At Smelter rapids, the 3 mile marker from 32nd, we got tumped. We even pulled out to look at it. That seems to be bad luck for Robert and I. He said, “Get your ass back in the boat.” I said, “Wait a minute. I want to look at this. Give me a cigarette.” I had pulled us out because we were definitely not going in it at the right angle. We saw 3 major rapids back to back forcing us to zig zag slightly but quickly along a path of white. I did not see the 4th or 5th. That was the one that would catch us.

“You can have a cigarette after we conquer this.”

“Fine.” We backed up about 20 feet to get a good straight shot into the trail. He called his directions around the first 3 precise. We hit them perfect. I also told him earlier that if we get into the shit, get on your good side. One thing that made Robert and I such a good team is that he was a lefty and I a right. On that 4th Class III we were a bit crooked. He shouted, “HARD RIGHT!” and I dug in to swing the bow. He happened to be leaning on the right also. I did not notice until it was too late. I watched a small wave lap over the side of the canoe. It filled it and threw us out.

There are 3 things I could not believe when we were finally secure enough to process. 1. I kept my hat on my head 2. and the paddle in my hand. 3. Robert left the ziploc with the cigarettes and lighter open.

He caught the canoe, which weighed over a ton, from the back paner and drug it to shore. I had no way to even think about grabbing it. By the time I was out of the boat, it was 10ft ahead of me. After we flipped and bailed the water out of it and readied ourselves to rock and roll on the last couple miles, the rain came in fierce and hard. We were going to do it anyway. Lightning struck to advise us against that.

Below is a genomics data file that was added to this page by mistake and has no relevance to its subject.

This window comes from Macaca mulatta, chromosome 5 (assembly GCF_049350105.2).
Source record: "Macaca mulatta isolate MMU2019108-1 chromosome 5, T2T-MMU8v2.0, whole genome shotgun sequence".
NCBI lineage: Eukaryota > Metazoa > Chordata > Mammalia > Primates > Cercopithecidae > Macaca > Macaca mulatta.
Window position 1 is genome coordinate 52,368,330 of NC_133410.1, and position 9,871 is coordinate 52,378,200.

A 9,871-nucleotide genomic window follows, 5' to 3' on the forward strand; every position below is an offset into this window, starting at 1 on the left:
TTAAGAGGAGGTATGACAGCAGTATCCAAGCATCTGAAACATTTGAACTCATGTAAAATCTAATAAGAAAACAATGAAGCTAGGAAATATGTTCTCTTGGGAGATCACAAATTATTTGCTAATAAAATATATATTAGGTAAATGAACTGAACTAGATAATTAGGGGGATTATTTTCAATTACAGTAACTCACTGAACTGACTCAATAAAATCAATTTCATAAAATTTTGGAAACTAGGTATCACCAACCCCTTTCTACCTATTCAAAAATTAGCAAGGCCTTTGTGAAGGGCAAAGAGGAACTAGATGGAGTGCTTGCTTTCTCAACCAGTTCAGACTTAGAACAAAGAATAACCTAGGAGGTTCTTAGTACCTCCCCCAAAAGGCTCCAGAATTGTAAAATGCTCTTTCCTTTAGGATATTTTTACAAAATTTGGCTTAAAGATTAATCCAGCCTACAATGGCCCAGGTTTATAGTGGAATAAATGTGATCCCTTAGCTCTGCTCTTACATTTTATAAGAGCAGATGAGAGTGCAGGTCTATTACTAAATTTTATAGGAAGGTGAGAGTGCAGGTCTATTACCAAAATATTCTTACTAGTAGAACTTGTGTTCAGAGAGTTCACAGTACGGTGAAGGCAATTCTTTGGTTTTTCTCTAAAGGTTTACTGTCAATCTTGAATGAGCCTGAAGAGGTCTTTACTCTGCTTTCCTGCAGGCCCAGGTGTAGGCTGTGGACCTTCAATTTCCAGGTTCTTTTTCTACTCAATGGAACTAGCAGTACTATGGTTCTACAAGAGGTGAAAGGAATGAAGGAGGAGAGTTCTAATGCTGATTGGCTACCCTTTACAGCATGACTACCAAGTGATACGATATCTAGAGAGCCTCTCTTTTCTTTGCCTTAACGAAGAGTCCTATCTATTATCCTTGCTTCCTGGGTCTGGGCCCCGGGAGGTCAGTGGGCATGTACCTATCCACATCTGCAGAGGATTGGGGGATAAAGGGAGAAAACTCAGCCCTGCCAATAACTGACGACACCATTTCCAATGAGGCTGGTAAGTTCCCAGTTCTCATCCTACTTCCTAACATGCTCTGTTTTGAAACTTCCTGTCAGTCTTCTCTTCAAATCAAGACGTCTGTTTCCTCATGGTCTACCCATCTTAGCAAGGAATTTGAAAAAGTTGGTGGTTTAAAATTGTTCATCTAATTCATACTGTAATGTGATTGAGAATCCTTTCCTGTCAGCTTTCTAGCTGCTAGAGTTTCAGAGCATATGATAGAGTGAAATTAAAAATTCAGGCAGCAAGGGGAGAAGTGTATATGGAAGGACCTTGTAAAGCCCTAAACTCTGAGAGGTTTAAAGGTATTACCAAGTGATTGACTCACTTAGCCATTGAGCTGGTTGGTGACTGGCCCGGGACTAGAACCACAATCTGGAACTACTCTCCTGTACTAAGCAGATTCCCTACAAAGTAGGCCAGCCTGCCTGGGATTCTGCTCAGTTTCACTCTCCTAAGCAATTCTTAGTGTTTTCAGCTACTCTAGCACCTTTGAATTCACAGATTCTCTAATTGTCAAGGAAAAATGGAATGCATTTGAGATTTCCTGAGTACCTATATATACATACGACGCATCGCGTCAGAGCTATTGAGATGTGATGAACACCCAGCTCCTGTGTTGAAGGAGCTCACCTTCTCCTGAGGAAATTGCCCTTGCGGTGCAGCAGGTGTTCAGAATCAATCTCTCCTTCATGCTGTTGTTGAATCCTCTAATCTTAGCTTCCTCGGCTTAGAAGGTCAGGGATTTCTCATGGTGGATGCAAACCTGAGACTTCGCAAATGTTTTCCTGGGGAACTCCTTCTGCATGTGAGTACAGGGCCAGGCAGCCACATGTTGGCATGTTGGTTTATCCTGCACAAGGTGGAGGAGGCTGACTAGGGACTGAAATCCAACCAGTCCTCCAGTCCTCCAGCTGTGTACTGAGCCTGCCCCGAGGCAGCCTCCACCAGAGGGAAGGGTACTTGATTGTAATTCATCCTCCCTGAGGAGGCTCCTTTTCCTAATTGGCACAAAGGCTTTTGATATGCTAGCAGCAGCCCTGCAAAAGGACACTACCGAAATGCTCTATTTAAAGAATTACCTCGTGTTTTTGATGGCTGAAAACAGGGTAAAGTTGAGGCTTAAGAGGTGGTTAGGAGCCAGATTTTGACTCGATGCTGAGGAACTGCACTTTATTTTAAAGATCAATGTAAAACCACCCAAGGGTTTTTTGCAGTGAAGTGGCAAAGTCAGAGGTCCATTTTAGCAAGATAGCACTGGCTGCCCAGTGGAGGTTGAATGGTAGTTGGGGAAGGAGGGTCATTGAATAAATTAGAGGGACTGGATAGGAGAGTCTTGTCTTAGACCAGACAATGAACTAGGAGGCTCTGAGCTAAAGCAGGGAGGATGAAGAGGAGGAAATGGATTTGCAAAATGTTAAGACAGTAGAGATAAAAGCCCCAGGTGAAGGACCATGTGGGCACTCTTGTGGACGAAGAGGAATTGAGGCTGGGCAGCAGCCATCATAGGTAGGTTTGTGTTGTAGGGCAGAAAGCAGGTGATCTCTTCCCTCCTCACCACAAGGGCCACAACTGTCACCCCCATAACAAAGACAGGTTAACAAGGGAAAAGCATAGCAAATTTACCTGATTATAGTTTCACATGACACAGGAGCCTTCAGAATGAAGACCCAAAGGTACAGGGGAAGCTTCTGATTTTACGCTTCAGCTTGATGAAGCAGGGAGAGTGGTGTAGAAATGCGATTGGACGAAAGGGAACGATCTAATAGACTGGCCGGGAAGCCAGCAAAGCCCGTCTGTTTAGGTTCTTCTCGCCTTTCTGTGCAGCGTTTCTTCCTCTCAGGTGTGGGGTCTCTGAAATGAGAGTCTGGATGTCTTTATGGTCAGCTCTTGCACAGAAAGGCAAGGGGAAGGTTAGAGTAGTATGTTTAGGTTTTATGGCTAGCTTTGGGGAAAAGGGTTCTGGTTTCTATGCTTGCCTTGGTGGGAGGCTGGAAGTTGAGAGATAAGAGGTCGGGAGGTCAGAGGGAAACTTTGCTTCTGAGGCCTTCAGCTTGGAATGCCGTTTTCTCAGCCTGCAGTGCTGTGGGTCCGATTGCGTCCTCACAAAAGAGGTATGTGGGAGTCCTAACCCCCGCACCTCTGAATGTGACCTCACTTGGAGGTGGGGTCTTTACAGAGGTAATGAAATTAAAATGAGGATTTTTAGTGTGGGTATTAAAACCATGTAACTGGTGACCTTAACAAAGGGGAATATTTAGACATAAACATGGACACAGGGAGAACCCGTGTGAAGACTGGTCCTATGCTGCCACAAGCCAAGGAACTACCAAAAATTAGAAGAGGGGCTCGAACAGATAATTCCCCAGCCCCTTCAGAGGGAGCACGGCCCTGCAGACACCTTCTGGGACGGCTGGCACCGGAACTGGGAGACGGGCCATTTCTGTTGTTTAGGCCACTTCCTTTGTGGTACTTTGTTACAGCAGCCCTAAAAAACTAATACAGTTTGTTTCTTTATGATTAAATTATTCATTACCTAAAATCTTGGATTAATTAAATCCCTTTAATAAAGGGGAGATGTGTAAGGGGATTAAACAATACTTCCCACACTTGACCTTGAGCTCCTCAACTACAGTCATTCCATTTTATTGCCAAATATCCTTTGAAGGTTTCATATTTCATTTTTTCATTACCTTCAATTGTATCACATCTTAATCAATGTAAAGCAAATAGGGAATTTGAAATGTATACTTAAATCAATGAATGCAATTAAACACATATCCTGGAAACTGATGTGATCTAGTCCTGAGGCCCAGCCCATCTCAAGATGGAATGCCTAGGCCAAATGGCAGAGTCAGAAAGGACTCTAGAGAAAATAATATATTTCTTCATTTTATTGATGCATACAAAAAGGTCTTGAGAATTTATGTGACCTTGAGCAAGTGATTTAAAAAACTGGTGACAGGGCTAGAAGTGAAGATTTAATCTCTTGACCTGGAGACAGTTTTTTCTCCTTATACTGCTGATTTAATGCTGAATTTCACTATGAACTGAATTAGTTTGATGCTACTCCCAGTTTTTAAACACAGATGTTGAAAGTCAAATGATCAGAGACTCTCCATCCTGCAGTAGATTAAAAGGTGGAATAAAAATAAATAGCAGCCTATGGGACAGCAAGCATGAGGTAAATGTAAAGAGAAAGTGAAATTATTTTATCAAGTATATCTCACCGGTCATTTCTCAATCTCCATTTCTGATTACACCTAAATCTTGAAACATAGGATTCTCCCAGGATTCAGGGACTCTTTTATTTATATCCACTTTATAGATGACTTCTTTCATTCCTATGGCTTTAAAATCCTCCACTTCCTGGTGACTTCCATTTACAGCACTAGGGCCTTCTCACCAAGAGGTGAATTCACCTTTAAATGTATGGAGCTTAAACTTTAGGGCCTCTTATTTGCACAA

Smelter has park access. We were on the other side of the bank for that. The 5th rapid looked at us from a short distance. Just ahead of that was the exit. I figured we could make it across without problems. I forgot this was a lake canoe and not a white water. The major difference is a rudder that runs down the center of the boat for straight lake travels. A whitewater does not need that because it has the current to propel them along. It also does not want it because it needs to be versatile enough to pull out of rapids or skit across at an angle to them. For instance pretend you need to get across the flow to a bank on the other side. That rudder will get grabbed and straightened into the mix. Into the mix we went. It was good that we did. Both of us would have hated to end on a bail out.

Home on Vacation 3

Posted in blog, colorado, travel with tags , , , , , , , , , , , on August 11, 2009 by tymora42

Day 3 – Engineer Pass

We researched the San Juan trails using Latitude 40 maps. They really are the best for this area. They include all trailheads in easy to spot yellow Ts, they are topographic with easily discernible elevations in feet, they are waterproof for the mid afternoon Colorado rainstorms, and they have all of the current trails listed with difficulty ratings. I love them. Thank you Latitude 40. We geared up and got out late as per norm. When we got to Pinkerton Springs, I let the couple go walk the dog while I divvied up the food between us. Each got a can good (I know, a terrible weight for the overnight and all day backpacking trip), each got a bag of trail snacks (cranberry granola, nuts and chocolates, and dried apples), Robert took the Pastrami and cheese, I took the tortillas, Tara took the drink mixes and excess sundries (dogfood, TP, extra ziplocs), and everyone got two emergency energy bars. The dog, Scottie, was the only one who got off Scottie-Free with the weight. He made up for it by running ahead and back to the group and in circles and all over the place. That dog was downright loopy. He must have climbed the mountain 3 times more than all of us together. And he still had energy.